Italy-Libya: loan negotiations began well, says Terzi
ROME, Italy, February 4, 2013/African Press Organization (APO)/ -- Negotiations on the issue of loans by Italian firms to Libya “are proceeding satisfactorily”, said Minister Giulio Terzi at the end of a meeting at the foreign ministry in Rome with his Libyan counterpart Mohammed Abdelaziz, who gave “major indications” on the question.
Terzi and his Libyan colleague met in the margins of a ministerial meeting on UN Security Council reform, within a framework of “very intense collaboration” between Italy and Libya and “frequent meetings” at institutional level. Security was another of the topics treated, to which Italy, Terzi assured, “wants to contribute in a concrete way with a system of border management and by reactivating the programmes that involve Italian firms, along with training and institution building for Libyan administrations”.
Crisis in Mali
The ministers also discussed the crisis in Mali. Italy and Libya “politically support” the operation set in motion by the international community and sanctioned by a UN resolution and, above all, the “strengthening of the ECOWAS initiative”, which “should contribute to the rapid stabilisation of the entire Sahel”, Terzi concluded.
Abdelaziz :“Italy a key country for political and material support”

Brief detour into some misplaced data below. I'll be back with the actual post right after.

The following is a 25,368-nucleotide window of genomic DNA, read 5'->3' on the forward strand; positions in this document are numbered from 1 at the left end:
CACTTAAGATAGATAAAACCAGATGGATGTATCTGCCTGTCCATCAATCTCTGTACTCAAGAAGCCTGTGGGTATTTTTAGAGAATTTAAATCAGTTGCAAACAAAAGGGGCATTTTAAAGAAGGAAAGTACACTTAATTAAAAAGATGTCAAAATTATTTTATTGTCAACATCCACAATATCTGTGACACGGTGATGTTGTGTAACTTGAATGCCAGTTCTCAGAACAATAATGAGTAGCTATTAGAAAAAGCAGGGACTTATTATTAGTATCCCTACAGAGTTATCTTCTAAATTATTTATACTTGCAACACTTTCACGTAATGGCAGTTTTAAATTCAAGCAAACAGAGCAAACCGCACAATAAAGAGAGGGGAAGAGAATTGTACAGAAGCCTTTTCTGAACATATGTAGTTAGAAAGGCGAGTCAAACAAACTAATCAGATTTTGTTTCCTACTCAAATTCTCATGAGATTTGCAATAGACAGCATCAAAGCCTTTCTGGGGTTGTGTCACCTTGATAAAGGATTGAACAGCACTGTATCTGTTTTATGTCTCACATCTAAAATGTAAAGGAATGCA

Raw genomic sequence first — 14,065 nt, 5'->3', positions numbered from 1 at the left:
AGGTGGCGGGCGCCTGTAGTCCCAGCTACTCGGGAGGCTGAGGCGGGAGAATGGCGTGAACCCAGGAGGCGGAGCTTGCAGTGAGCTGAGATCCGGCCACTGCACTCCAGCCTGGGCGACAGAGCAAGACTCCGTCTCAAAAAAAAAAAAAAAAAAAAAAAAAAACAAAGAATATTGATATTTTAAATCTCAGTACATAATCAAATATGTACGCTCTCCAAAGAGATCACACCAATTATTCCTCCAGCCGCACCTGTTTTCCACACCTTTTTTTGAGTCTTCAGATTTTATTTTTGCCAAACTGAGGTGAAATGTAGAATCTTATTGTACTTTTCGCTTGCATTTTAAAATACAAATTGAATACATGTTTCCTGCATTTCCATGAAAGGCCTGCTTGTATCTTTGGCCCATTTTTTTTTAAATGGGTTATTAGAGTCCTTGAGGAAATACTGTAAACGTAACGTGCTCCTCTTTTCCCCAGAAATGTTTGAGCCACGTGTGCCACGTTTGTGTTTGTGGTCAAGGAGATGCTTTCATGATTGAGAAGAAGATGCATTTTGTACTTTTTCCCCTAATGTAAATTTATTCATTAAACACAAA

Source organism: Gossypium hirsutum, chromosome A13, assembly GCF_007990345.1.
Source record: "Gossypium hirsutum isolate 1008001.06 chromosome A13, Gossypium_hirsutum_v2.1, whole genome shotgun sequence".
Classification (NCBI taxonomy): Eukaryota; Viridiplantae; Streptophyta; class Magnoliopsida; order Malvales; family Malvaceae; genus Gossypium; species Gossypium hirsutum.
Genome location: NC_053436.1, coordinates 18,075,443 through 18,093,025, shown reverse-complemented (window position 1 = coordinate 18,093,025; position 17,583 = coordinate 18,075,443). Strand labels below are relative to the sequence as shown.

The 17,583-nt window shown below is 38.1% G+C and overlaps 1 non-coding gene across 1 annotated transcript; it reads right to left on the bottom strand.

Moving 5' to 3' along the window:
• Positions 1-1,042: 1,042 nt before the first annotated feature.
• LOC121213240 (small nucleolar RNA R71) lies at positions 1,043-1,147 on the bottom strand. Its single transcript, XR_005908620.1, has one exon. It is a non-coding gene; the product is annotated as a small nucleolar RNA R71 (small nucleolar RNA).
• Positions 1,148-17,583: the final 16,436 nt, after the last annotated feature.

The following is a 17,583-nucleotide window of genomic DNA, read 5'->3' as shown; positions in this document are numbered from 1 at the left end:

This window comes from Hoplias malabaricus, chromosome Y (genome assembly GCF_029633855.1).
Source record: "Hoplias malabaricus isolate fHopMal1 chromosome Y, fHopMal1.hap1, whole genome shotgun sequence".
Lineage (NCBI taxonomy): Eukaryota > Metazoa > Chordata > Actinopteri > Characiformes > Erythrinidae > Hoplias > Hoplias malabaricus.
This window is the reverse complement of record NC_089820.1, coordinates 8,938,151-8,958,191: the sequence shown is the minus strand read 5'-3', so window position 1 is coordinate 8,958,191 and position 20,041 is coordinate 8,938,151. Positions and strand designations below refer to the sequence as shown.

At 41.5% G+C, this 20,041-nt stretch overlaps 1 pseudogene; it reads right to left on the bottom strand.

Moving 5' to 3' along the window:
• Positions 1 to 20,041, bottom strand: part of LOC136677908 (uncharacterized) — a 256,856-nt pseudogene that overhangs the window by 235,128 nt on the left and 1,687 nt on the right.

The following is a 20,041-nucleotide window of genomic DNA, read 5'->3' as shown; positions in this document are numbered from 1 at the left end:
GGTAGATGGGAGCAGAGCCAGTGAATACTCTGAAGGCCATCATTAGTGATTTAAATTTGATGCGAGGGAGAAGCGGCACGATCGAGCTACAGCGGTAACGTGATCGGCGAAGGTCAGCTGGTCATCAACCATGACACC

“Italy is a key country for political and material support” to Libya, Abdelaziz recalled, which today confirmed on the issue of loans, that “we are working hard to reach an agreement” and “in the coming weeks we could have some good news”. The Libyan premier will be in Rome “in the coming weeks and on that day I believe some concrete steps could be taken”, he announced.
Conference in Paris 12 February
In terms of security, “the situation is not so serious, we have had some isolated incidents, but life goes on”, Abdelaziz explained, expressing his hopes for “the greater presence of Italian firms”. To that end, the Libyan minister recalled the importance of the upcoming conference in Paris on 12 February. “Without security no environment can hope to encourage investments”, and without security “we cannot build our democratic institutions” or “an environment open to investments”.